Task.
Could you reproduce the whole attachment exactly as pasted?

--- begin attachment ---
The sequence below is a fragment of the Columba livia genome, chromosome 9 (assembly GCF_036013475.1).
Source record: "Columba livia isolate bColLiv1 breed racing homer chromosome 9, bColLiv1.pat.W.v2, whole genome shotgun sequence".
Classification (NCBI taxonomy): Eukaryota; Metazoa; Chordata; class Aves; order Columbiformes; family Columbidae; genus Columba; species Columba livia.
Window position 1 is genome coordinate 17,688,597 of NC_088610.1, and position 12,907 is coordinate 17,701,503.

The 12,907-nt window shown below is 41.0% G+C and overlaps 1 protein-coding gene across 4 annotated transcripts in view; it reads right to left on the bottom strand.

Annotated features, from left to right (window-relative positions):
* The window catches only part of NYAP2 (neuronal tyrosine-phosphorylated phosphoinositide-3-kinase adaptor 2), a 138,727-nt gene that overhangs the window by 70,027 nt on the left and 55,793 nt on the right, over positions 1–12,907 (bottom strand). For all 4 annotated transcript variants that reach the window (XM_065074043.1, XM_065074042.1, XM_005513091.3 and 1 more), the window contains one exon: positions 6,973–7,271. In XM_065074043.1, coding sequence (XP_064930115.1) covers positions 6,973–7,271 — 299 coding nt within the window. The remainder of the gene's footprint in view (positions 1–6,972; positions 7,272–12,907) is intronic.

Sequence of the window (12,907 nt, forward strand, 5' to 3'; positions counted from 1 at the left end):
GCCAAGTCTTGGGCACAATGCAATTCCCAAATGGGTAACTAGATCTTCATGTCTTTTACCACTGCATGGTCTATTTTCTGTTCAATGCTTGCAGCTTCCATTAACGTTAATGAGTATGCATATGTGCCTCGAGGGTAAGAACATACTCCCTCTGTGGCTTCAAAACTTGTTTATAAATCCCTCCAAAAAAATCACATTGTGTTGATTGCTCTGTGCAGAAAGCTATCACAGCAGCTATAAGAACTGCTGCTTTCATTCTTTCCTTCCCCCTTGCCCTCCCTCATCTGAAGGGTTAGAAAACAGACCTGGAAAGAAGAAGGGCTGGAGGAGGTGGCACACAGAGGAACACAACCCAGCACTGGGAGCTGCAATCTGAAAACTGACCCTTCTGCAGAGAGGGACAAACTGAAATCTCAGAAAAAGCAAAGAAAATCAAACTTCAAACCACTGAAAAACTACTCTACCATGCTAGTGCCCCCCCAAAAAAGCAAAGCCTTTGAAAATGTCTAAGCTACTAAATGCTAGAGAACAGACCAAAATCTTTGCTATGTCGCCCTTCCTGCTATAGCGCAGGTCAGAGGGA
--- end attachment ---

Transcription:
The sequence below is a fragment of the Columba livia genome, chromosome 9 (assembly GCF_036013475.1).
Source record: "Columba livia isolate bColLiv1 breed racing homer chromosome 9, bColLiv1.pat.W.v2, whole genome shotgun sequence".
Classification (NCBI taxonomy): Eukaryota; Metazoa; Chordata; class Aves; order Columbiformes; family Columbidae; genus Columba; species Columba livia.
Window position 1 is genome coordinate 17,688,597 of NC_088610.1, and position 12,907 is coordinate 17,701,503.

The 12,907-nt window shown below is 41.0% G+C and overlaps 1 protein-coding gene across 4 annotated transcripts in view; it reads right to left on the bottom strand.

Annotated features, from left to right (window-relative positions):
* The window catches only part of NYAP2 (neuronal tyrosine-phosphorylated phosphoinositide-3-kinase adaptor 2), a 138,727-nt gene that overhangs the window by 70,027 nt on the left and 55,793 nt on the right, over positions 1–12,907 (bottom strand). For all 4 annotated transcript variants that reach the window (XM_065074043.1, XM_065074042.1, XM_005513091.3 and 1 more), the window contains one exon: positions 6,973–7,271. In XM_065074043.1, coding sequence (XP_064930115.1) covers positions 6,973–7,271 — 299 coding nt within the window. The remainder of the gene's footprint in view (positions 1–6,972; positions 7,272–12,907) is intronic.

Sequence of the window (12,907 nt, forward strand, 5' to 3'; positions counted from 1 at the left end):
GCCAAGTCTTGGGCACAATGCAATTCCCAAATGGGTAACTAGATCTTCATGTCTTTTACCACTGCATGGTCTATTTTCTGTTCAATGCTTGCAGCTTCCATTAACGTTAATGAGTATGCATATGTGCCTCGAGGGTAAGAACATACTCCCTCTGTGGCTTCAAAACTTGTTTATAAATCCCTCCAAAAAAATCACATTGTGTTGATTGCTCTGTGCAGAAAGCTATCACAGCAGCTATAAGAACTGCTGCTTTCATTCTTTCCTTCCCCCTTGCCCTCCCTCATCTGAAGGGTTAGAAAACAGACCTGGAAAGAAGAAGGGCTGGAGGAGGTGGCACACAGAGGAACACAACCCAGCACTGGGAGCTGCAATCTGAAAACTGACCCTTCTGCAGAGAGGGACAAACTGAAATCTCAGAAAAAGCAAAGAAAATCAAACTTCAAACCACTGAAAAACTACTCTACCATGCTAGTGCCCCCCCAAAAAAGCAAAGCCTTTGAAAATGTCTAAGCTACTAAATGCTAGAGAACAGACCAAAATCTTTGCTATGTCGCCCTTCCTGCTATAGCGCAGGTCAGAGGGA